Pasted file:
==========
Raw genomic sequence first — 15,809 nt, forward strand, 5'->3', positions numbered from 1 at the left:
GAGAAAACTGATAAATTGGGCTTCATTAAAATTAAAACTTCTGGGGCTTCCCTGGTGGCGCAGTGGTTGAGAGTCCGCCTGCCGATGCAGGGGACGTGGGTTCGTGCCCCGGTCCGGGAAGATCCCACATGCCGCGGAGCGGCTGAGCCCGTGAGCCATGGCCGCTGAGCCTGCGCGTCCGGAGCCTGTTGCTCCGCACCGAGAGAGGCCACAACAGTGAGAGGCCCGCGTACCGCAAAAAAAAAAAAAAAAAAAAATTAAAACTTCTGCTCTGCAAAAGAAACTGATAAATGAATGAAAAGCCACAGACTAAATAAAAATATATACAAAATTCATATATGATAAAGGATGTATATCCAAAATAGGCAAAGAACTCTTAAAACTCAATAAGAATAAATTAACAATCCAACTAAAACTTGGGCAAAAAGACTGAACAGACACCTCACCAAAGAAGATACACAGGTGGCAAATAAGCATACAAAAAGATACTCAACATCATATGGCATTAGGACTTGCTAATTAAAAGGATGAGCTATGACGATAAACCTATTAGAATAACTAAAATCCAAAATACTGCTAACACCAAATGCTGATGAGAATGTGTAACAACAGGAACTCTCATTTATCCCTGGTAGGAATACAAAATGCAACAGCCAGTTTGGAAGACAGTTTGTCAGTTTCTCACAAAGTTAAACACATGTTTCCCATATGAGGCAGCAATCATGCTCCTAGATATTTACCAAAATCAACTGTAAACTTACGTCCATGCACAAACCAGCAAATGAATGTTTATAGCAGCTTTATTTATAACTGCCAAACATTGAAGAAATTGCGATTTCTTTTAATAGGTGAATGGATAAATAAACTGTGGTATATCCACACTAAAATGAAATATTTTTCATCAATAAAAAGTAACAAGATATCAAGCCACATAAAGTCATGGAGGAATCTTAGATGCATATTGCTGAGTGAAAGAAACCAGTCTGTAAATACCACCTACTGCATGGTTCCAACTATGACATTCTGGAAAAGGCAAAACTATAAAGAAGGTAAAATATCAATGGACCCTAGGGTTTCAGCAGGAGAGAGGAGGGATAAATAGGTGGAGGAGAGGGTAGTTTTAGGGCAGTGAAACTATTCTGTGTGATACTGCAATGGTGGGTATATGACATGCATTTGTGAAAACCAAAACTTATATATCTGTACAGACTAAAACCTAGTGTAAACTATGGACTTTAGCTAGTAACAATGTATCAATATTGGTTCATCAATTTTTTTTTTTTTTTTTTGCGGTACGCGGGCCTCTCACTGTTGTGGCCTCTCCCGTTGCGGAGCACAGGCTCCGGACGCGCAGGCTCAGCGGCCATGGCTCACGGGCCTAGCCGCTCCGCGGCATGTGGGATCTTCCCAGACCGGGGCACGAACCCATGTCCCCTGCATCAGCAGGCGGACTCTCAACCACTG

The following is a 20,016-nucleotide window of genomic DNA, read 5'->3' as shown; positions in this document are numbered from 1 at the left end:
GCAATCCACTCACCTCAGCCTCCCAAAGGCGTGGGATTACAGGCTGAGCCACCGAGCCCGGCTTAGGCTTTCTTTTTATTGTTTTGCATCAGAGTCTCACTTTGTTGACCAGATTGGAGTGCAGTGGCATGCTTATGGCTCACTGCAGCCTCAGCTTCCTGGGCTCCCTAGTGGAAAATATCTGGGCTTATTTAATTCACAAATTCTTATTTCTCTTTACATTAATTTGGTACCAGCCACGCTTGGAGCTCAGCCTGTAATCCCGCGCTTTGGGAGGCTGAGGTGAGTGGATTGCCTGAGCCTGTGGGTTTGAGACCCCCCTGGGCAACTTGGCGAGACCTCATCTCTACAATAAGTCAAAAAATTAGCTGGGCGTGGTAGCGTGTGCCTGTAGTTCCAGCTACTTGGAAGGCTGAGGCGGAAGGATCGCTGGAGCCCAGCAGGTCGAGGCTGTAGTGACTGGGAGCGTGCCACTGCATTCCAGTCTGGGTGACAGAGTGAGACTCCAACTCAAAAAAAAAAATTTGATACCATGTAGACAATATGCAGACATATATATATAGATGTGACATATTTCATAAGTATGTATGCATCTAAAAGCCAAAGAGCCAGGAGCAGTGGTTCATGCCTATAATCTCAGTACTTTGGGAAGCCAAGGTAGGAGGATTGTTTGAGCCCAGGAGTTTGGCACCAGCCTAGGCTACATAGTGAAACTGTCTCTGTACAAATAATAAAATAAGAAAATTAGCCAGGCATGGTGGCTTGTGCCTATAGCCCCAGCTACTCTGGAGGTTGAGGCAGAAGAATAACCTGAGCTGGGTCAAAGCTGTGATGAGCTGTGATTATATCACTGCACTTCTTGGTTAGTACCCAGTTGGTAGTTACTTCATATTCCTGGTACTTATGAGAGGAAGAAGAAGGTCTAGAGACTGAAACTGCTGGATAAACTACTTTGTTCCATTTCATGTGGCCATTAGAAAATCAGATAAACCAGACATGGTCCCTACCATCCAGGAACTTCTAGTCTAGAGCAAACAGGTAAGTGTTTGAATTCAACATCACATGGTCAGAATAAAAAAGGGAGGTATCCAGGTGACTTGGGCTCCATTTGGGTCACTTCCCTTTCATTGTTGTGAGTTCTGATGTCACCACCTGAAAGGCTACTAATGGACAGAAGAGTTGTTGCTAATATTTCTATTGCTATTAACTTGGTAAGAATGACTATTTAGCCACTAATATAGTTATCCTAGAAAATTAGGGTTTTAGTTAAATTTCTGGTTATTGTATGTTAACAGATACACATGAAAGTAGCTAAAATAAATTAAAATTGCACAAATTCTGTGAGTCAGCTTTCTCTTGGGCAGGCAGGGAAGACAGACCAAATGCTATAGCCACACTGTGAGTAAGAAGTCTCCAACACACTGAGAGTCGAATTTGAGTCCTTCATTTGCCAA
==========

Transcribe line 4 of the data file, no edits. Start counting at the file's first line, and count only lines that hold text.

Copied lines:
GCAATCCACTCACCTCAGCCTCCCAAAGGCGTGGGATTACAGGCTGAGCCACCGAGCCCGGCTTAGGCTTTCTTTTTATTGTTTTGCATCAGAGTCTCACTTTGTTGACCAGATTGGAGTGCAGTGGCATGCTTATGGCTCACTGCAGCCTCAGCTTCCTGGGCTCCCTAGTGGAAAATATCTGGGCTTATTTAATTCACAAATTCTTATTTCTCTTTACATTAATTTGGTACCAGCCACGCTTGGAGCTCAGCCTGTAATCCCGCGCTTTGGGAGGCTGAGGTGAGTGGATTGCCTGAGCCTGTGGGTTTGAGACCCCCCTGGGCAACTTGGCGAGACCTCATCTCTACAATAAGTCAAAAAATTAGCTGGGCGTGGTAGCGTGTGCCTGTAGTTCCAGCTACTTGGAAGGCTGAGGCGGAAGGATCGCTGGAGCCCAGCAGGTCGAGGCTGTAGTGACTGGGAGCGTGCCACTGCATTCCAGTCTGGGTGACAGAGTGAGACTCCAACTCAAAAAAAAAAATTTGATACCATGTAGACAATATGCAGACATATATATATAGATGTGACATATTTCATAAGTATGTATGCATCTAAAAGCCAAAGAGCCAGGAGCAGTGGTTCATGCCTATAATCTCAGTACTTTGGGAAGCCAAGGTAGGAGGATTGTTTGAGCCCAGGAGTTTGGCACCAGCCTAGGCTACATAGTGAAACTGTCTCTGTACAAATAATAAAATAAGAAAATTAGCCAGGCATGGTGGCTTGTGCCTATAGCCCCAGCTACTCTGGAGGTTGAGGCAGAAGAATAACCTGAGCTGGGTCAAAGCTGTGATGAGCTGTGATTATATCACTGCACTTCTTGGTTAGTACCCAGTTGGTAGTTACTTCATATTCCTGGTACTTATGAGAGGAAGAAGAAGGTCTAGAGACTGAAACTGCTGGATAAACTACTTTGTTCCATTTCATGTGGCCATTAGAAAATCAGATAAACCAGACATGGTCCCTACCATCCAGGAACTTCTAGTCTAGAGCAAACAGGTAAGTGTTTGAATTCAACATCACATGGTCAGAATAAAAAAGGGAGGTATCCAGGTGACTTGGGCTCCATTTGGGTCACTTCCCTTTCATTGTTGTGAGTTCTGATGTCACCACCTGAAAGGCTACTAATGGACAGAAGAGTTGTTGCTAATATTTCTATTGCTATTAACTTGGTAAGAATGACTATTTAGCCACTAATATAGTTATCCTAGAAAATTAGGGTTTTAGTTAAATTTCTGGTTATTGTATGTTAACAGATACACATGAAAGTAGCTAAAATAAATTAAAATTGCACAAATTCTGTGAGTCAGCTTTCTCTTGGGCAGGCAGGGAAGACAGACCAAATGCTATAGCCACACTGTGAGTAAGAAGTCTCCAACACACTGAGAGTCGAATTTGAGTCCTTCATTTGCCAA